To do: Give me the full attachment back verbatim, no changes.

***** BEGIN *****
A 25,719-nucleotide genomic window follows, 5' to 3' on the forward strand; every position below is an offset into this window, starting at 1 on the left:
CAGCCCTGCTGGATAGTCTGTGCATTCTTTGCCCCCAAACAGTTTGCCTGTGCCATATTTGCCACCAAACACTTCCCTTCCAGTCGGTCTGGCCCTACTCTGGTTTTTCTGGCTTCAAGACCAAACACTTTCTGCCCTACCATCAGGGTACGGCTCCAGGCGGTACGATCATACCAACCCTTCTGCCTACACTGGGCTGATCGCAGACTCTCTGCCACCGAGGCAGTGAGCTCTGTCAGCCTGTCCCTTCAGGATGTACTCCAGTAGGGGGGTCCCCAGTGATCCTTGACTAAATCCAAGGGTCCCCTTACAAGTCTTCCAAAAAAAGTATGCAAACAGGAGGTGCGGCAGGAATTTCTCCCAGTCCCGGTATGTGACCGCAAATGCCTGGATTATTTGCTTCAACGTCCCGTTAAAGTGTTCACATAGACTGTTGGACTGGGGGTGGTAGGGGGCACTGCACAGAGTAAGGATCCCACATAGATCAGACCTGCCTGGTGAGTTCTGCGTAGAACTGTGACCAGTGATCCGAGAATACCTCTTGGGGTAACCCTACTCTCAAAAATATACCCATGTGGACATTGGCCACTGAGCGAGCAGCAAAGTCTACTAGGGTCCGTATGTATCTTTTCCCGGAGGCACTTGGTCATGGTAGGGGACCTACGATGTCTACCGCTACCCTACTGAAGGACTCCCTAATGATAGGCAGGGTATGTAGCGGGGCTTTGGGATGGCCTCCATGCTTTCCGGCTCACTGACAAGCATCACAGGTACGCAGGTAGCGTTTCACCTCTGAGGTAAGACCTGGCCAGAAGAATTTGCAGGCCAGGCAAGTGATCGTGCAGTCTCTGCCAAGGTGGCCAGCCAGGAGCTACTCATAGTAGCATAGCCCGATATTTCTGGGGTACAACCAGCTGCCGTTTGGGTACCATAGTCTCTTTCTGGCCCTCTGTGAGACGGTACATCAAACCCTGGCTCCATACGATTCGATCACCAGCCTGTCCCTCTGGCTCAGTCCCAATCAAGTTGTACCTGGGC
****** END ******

A 25,719-nucleotide genomic window follows, 5' to 3' on the forward strand; every position below is an offset into this window, starting at 1 on the left:
CAGCCCTGCTGGATAGTCTGTGCATTCTTTGCCCCCAAACAGTTTGCCTGTGCCATATTTGCCACCAAACACTTCCCTTCCAGTCGGTCTGGCCCTACTCTGGTTTTTCTGGCTTCAAGACCAAACACTTTCTGCCCTACCATCAGGGTACGGCTCCAGGCGGTACGATCATACCAACCCTTCTGCCTACACTGGGCTGATCGCAGACTCTCTGCCACCGAGGCAGTGAGCTCTGTCAGCCTGTCCCTTCAGGATGTACTCCAGTAGGGGGGTCCCCAGTGATCCTTGACTAAATCCAAGGGTCCCCTTACAAGTCTTCCAAAAAAAGTATGCAAACAGGAGGTGCGGCAGGAATTTCTCCCAGTCCCGGTATGTGACCGCAAATGCCTGGATTATTTGCTTCAACGTCCCGTTAAAGTGTTCACATAGACTGTTGGACTGGGGGTGGTAGGGGGCACTGCACAGAGTAAGGATCCCACATAGATCAGACCTGCCTGGTGAGTTCTGCGTAGAACTGTGACCAGTGATCCGAGAATACCTCTTGGGGTAACCCTACTCTCAAAAATATACCCATGTGGACATTGGCCACTGAGCGAGCAGCAAAGTCTACTAGGGTCCGTATGTATCTTTTCCCGGAGGCACTTGGTCATGGTAGGGGACCTACGATGTCTACCGCTACCCTACTGAAGGACTCCCTAATGATAGGCAGGGTATGTAGCGGGGCTTTGGGATGGCCTCCATGCTTTCCGGCTCACTGACAAGCATCACAGGTACGCAGGTAGCGTTTCACCTCTGAGGTAAGACCTGGCCAGAAGAATTTGCAGGCCAGGCAAGTGATCGTGCAGTCTCTGCCAAGGTGGCCAGCCAGGAGCTACTCATAGTAGCATAGCCCGATATTTCTGGGGTACAACCAGCTGCCGTTTGGGTACCATAGTCTCTTTCTGGCCCTCTGTGAGACGGTACATCAAACCCTGGCTCCATACGATTCGATCACCAGCCTGTCCCTCTGGCTCAGTCCCAATCAAGTTGTACCTGGGC